DANIEL VAUGHAN: Elizabeth Warren’s 1/2020th Presidential Campaign

January 4, 2019

The only people who are surprised that Sen. Elizabeth Warren is running for president are the people she lines up for ads when she does her faux-humility act, pretending she doesn’t want to run. To everyone else, Warren’s entry into the Democratic primaries for president was about as predictable as Alabama and Clemson ending up in the College Football Playoff finals.

What’s also pretty predictable about Warren: she’s a sure-fire loser, both in the primaries and in the general election.

Let’s start with Warren’s most obvious problem: right now, most Democrats don’t even want her in the primaries field. We’re a long way off, and these are far from the final results. But it is telling that right now, in a wide-open field, Warren can’t even top Beto O’Rourke in a CNN poll of Iowa Democrats — the guy who lost his Senate race in Texas.

Warren’s next problem is likability.

Her defenders scoff at the notion that she’s an unlikable person. Anyone who dares to suggest that Warren won’t relate well to voters is written off as sexist.

But this browbeating routine should sound familiar if you’ve followed politics for any length of time; it’s the same playbook used by Hillary Clinton’s most ardent fans.

Throughout Clinton’s 2016 campaign, whenever people made fun of her robotic answers, awkward mannerisms, and inability to relate to ordinary Americans, they were branded as sexists or misogynists.

It’s apparently impossible for a female politician to be unlikeable.

But just as Clinton was historically unlikeable — which was proved in the polls — Warren is similarly difficult to like. Right now, in the RealClearPolitics compendium of polls on Warren’s favorability, she’s underwater. Most polls there show more people disliking her than liking her by 3-7 points.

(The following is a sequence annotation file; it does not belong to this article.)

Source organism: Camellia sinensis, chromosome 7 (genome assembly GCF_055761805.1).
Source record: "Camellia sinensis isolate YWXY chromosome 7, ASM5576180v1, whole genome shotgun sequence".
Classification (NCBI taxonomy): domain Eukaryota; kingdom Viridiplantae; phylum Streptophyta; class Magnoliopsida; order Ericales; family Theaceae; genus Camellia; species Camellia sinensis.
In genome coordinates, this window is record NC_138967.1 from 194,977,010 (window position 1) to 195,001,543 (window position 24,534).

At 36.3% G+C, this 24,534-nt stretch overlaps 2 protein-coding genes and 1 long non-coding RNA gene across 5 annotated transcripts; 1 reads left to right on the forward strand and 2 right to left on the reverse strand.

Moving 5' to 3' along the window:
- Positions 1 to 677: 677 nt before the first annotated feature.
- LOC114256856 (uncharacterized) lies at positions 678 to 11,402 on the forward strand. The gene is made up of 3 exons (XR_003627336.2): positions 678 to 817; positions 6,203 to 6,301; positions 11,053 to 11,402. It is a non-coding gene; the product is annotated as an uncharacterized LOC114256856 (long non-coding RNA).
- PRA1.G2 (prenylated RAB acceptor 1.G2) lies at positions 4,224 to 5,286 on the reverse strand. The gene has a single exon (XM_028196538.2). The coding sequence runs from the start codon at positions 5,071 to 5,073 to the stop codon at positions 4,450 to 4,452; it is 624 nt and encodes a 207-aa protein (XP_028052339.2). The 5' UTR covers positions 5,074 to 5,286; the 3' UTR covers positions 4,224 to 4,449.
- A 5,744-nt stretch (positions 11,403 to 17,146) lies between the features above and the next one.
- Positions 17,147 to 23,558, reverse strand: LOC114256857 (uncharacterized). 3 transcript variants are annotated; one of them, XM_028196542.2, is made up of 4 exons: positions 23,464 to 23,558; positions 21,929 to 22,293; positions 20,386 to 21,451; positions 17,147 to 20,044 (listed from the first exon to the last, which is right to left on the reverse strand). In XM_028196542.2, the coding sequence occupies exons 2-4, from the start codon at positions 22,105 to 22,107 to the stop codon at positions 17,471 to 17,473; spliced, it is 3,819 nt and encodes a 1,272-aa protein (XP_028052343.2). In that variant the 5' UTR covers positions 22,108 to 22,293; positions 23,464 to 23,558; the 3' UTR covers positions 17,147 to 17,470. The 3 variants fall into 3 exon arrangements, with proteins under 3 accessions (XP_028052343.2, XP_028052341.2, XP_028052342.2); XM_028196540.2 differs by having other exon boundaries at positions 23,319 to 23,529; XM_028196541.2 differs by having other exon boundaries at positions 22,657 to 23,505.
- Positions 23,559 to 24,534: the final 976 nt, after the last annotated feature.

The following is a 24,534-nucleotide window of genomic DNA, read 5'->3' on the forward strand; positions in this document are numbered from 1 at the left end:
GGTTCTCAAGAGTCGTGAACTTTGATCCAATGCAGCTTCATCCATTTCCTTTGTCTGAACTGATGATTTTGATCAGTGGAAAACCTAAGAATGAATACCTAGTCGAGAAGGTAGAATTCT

The only polls where she shows a net positive are from CNN and NBC, both of which show her as being more likable than not by only 2 points.

And it’s not just polling that can give you that data. The 2018 midterms were a blue wave year, and Democrats had momentum everywhere, meaning that Elizabeth Warren had all the advantages going into the 2018 midterms. She easily won re-election to her Senate seat with more than 1.6 million total votes to her name.

But do you know who got more votes than her in the race, and won his race even more easily? Massachusetts Gov. Charlie Baker, a Republican running his re-election campaign. He won by a more significant margin and with more votes than Warren by almost 150,000. And whereas Warren won her seat with 60 percent of the overall vote, he earned his race with 67 percent, or two-thirds, of the entire vote.

Are we going to call the entire state of Massachusetts sexist just because they seem to like the Republican governor more than her? Is everyone there a misogynist for not running up her totals in a blue year?

Of course not.

Warren’s unlikability is a real threat to her 2020 campaign. But the trait that will more than likely sink her election prospects, in either a primary or a general election, is her political instinct.